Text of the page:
Bomb squad swoop and pub evacuated as they search asylum hostel linked to Liverpool bomber

POLICE have swooped on a pub linked to the Liverpool Women’s Hospital bombing – as they probe an asylum hostel nearby. 

The bomb squad sealed off an address linked to terrorist Emad Al-Swealmeen, on Sutcliffe Street before extending it to Boaler Street in the city this afternoon. 

A number of police vans and emergency services remain on the scene onSutcliffe Street, where a cordon is still in place. 

Residents have reportedly been told by officers that they are not allowed into their properties.

One resident said: "I came home from work at about 1.20pm and saw the road was closed off. We think they've found something."

A bomb disposal squad was spotted going into a house on Sutcliffe Street in Kensington.

Officers traced Al Swealmeen to an asylum hostel – a converted terrace – on the road close to a pub that was already probed.

A spokesman for Counter Terrorism Police said: "This is a routine extension of the cordon to allow officers to make an assessment of materials found in a property on Boaler Street. It is related to the terror incident."

Officers previously sealed off the same area after counter-terror police arrested three suspects there in connection with the terror attack.

Properties in Sutcliffe Street and Rutland Avenue, near Sefton Park, were raided with cops arresting four men on suspicion of terror offences.

They were released without charge yesterday as police confirmed they had cooperated with the investigation.

The development comes after cops revealed that the bomber had been buying components since at least April this year. 

Assistant Chief Constable Russ Jackson said that Iraq-born Al Swealmeen had rented a property in Liverpool seven months ago and had started making "relevant purchases" for his homemade bomb "at least" since that time.

A Royal Logistics Corp bomb disposal vehicle arrived at Boaler Street along with a fire engine after a police cordon in nearby Sutcliffe Street – where officers believe Al Swealmeen previously lived.

Police said this was to "allow officers to make an assessment of materials found in a property that we've been searching", adding that it was a "precaution"

Searches have also been carried out at a property in Rutland Avenue that had been rented by Al Swealmeen since April.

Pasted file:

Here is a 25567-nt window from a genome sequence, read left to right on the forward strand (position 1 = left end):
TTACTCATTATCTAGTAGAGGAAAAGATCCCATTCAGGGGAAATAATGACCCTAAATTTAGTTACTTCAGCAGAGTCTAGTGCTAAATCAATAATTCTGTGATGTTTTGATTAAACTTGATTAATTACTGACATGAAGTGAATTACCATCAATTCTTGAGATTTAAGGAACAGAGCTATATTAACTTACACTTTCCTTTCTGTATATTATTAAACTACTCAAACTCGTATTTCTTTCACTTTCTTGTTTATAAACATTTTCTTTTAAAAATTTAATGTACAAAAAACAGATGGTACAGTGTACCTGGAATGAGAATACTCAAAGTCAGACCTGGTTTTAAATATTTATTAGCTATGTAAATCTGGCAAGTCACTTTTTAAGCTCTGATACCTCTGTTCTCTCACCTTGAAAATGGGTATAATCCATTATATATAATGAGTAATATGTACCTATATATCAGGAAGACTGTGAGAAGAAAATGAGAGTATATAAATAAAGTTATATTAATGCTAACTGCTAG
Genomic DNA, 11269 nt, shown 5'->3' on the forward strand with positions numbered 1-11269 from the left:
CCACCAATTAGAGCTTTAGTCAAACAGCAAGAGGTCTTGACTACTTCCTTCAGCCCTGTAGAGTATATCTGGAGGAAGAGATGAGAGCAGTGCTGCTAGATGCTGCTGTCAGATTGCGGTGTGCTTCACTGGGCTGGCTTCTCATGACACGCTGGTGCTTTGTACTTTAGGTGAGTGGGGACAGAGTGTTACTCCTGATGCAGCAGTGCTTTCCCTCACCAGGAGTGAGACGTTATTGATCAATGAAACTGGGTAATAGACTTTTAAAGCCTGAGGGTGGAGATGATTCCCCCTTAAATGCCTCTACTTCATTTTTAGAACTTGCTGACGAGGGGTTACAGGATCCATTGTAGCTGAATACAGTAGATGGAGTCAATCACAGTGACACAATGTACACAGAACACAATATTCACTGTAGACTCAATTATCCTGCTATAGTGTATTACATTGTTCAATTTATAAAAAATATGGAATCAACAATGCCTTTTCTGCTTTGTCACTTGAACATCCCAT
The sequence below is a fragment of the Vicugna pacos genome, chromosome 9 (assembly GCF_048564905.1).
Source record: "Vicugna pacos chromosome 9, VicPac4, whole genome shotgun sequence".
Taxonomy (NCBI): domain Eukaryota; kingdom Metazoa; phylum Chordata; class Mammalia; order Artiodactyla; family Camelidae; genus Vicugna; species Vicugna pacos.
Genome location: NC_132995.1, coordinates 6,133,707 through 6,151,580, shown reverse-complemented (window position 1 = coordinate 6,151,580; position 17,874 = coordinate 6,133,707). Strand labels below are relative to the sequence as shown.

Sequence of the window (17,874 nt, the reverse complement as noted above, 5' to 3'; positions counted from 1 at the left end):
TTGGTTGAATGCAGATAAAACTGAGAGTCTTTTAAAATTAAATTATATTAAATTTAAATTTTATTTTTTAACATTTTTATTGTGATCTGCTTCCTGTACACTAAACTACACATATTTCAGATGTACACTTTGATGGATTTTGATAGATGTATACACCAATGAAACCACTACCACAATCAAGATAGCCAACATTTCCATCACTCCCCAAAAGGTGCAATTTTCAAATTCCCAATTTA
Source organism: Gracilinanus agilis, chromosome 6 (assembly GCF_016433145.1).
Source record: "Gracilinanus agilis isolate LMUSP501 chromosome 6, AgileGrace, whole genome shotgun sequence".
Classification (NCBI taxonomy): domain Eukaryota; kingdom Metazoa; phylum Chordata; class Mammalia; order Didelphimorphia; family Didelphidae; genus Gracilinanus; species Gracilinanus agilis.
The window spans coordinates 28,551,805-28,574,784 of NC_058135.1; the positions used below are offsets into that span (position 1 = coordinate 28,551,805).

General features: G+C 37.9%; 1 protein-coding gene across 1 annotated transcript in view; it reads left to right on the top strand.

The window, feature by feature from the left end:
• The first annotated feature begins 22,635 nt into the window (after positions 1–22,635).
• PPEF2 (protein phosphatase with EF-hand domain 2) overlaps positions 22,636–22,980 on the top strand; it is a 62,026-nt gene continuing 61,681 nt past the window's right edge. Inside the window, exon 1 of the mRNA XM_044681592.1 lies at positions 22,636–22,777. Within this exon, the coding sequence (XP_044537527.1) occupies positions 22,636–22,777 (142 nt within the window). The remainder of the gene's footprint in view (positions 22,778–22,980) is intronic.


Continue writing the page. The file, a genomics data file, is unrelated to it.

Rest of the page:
In an update issued earlier today, Mr Jackson said: "A complex picture is emerging over the purchases of the component parts of the device.

"We know that Al Swealmeen rented the property from April this year and we believe relevant purchases have been made at least since that time.

"We have now traced a next of kin for Al Swealmeen who has informed us that he was born in Iraq."

He added that the 32-year-old asylum seeker had suffered from periods of mental illness that will "form part of the investigation and will take some time to fully understand".

Last night Home Office minister Damian Hinds said it was not clear if the hospital was the intended target before Al Swealmeen, 32, blew himself up in a taxi.

He added counter-terror chiefs do not believe he was part of a "Liverpool cell" and cops are not looking for anyone else at this stage.

However it is understood it will take security forces some weeks to build a full picture of who he may have been in contact with amid fears he was manipulated online.

One friend who knew Al Swealmeen through his job at a pizza takeaway, said he "nearly fell off his chair" when he found out the bomber was his former colleague.


Al Swealmeen – who The Sun understands was a Jordanian national – moved to the UK in 2014 and told people he was Syrian.

After his asylum claim was rejected he is said to have been sectioned under the Mental Health Act for brandishing a knife near Liverpool's city centre.

Friends claimed the F1 fan changed his name to Enzo Almeni in honour of Ferrari founder Enzo Ferrari – hoping it would seem more Western and help his bid to stay.

In 2017 he converted to Christianity at Liverpool’s Anglican Cathedral, and the same year he lost his final asylum appeal, but was not deported.

The bomber went on to spend eight months living with devoted Christians Malcolm and Elizabeth Hitchott and appeared the perfect guest.

They said they felt "numbed" to learn that the "lovely man" who lived at their home was behind the horror attack.

Mr Hitchocott, a former British Army soldier, told the Daily Mail: "It's almost too impossible to believe.

"There was nothing to suggest he could go on to become radicalised."

Senior MPs vowed to launch a ­formal probe into fake Christian converts duping the Church of England to avoid being deported back to strict Muslim countries.

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